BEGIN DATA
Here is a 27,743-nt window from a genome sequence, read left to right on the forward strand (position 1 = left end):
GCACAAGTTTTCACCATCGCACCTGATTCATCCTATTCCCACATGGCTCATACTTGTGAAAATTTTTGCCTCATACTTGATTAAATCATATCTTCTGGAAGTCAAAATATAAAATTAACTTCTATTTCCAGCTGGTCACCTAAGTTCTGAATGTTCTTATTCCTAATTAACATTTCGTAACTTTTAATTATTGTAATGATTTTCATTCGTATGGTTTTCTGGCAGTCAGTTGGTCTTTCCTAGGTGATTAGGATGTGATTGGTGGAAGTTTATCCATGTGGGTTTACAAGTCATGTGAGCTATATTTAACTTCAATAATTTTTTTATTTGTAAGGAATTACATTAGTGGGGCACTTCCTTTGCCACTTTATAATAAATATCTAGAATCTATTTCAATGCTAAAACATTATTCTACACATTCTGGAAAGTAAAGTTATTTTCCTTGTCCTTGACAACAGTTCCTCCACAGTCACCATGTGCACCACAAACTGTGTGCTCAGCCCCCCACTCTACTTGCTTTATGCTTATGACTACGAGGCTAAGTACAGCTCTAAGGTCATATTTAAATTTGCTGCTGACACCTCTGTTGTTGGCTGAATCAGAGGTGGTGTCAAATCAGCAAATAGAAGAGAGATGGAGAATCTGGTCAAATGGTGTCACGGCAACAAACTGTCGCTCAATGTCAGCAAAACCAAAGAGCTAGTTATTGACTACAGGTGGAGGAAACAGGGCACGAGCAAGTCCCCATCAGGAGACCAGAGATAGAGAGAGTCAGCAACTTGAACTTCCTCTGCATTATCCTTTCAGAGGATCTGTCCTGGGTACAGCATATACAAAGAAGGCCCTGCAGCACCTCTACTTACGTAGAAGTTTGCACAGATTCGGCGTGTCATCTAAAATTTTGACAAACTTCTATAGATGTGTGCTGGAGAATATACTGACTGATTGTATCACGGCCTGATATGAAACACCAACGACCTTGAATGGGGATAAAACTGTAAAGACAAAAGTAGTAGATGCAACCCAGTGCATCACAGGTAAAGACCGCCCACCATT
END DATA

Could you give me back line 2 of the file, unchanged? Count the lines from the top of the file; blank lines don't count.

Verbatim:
GCACAAGTTTTCACCATCGCACCTGATTCATCCTATTCCCACATGGCTCATACTTGTGAAAATTTTTGCCTCATACTTGATTAAATCATATCTTCTGGAAGTCAAAATATAAAATTAACTTCTATTTCCAGCTGGTCACCTAAGTTCTGAATGTTCTTATTCCTAATTAACATTTCGTAACTTTTAATTATTGTAATGATTTTCATTCGTATGGTTTTCTGGCAGTCAGTTGGTCTTTCCTAGGTGATTAGGATGTGATTGGTGGAAGTTTATCCATGTGGGTTTACAAGTCATGTGAGCTATATTTAACTTCAATAATTTTTTTATTTGTAAGGAATTACATTAGTGGGGCACTTCCTTTGCCACTTTATAATAAATATCTAGAATCTATTTCAATGCTAAAACATTATTCTACACATTCTGGAAAGTAAAGTTATTTTCCTTGTCCTTGACAACAGTTCCTCCACAGTCACCATGTGCACCACAAACTGTGTGCTCAGCCCCCCACTCTACTTGCTTTATGCTTATGACTACGAGGCTAAGTACAGCTCTAAGGTCATATTTAAATTTGCTGCTGACACCTCTGTTGTTGGCTGAATCAGAGGTGGTGTCAAATCAGCAAATAGAAGAGAGATGGAGAATCTGGTCAAATGGTGTCACGGCAACAAACTGTCGCTCAATGTCAGCAAAACCAAAGAGCTAGTTATTGACTACAGGTGGAGGAAACAGGGCACGAGCAAGTCCCCATCAGGAGACCAGAGATAGAGAGAGTCAGCAACTTGAACTTCCTCTGCATTATCCTTTCAGAGGATCTGTCCTGGGTACAGCATATACAAAGAAGGCCCTGCAGCACCTCTACTTACGTAGAAGTTTGCACAGATTCGGCGTGTCATCTAAAATTTTGACAAACTTCTATAGATGTGTGCTGGAGAATATACTGACTGATTGTATCACGGCCTGATATGAAACACCAACGACCTTGAATGGGGATAAAACTGTAAAGACAAAAGTAGTAGATGCAACCCAGTGCATCACAGGTAAAGACCGCCCACCATT